4. Hey Rita, GGR must be a treasure trove of clips for sales training. Great tip, thanks. I know a guy who worked for a big used car company in New Jersey that dealt with high end machines such as Caddies, Lincolns, etc. The sales big shot made them watch the GGR scene and focused more on the Alec Baldwin line: “First prize, you win a Cadillac Eldorado. Second prize, a set of steak knives. Third prize, you’re fired.” The fella I know left the place a few weeks later. One thing is clear: if we use clips in meetings or training, some thought has to go into the purpose. Otherwise, the outcome may not be what was intended. As for the Big Kahuna, that’s a really good piece delivered by New Jersey’s very own Danny DeVito. I could easily see that scene being used in a leadership class or a compliance workshop. Cheers

  5. Hi Doug,
    Thank you for sharing these experiences. I didn’t know you were fluent in german 🙂
    A long time ago, in a galaxy not so far away, when I was still a french lecturer I actually used movies to some extent in order to help capture the students’ interest and illustrate some topics we were studying together. It was quite obvious that some of the classic literature texts they had to study were hard to relate to, often abstract and confusing, so it could be challenging for them to focus and understand the key messages. A modern movie the adolescents liked proved to be a great means to bridge the gap…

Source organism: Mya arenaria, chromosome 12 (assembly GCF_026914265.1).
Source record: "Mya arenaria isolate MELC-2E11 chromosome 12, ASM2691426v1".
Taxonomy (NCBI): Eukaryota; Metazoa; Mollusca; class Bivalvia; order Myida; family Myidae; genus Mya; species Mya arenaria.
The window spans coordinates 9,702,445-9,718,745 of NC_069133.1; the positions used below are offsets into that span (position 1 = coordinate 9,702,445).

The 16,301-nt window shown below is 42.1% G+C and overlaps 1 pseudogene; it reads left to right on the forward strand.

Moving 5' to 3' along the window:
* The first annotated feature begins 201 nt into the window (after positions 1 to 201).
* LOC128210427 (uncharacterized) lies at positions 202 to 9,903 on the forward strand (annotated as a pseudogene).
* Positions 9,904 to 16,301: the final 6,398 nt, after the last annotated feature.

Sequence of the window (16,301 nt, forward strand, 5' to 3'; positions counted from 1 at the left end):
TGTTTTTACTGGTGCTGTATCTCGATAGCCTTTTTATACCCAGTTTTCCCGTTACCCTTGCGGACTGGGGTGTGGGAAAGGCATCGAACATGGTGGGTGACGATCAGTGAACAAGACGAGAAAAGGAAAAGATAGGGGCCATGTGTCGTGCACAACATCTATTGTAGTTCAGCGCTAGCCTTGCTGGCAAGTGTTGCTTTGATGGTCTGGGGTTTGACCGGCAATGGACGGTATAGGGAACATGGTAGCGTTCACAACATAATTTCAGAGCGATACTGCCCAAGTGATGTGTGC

I remember using « Matrix » to start a discussion around the topic of fate: Morpheus: « Do you believe in fate, Neo ? » – Neo: « No » – Morpheus: « Why not? » – Neo: « Because I don’t like the idea that I’m not in control of my life. ». This led to a very interesting debate, and the text we were studying together became much more accessible to them after that. The combination of the audio-visual media together with an entertaining and much more contemporary story was a powerful recipe. It would also allow to point out that some fundamental topics were echoing throughout time, from antiquity up until now, with its nuances, different views and conclusions depending on the era the texts or films were produced: a mirror of the different timeframes, states of mind and beliefs…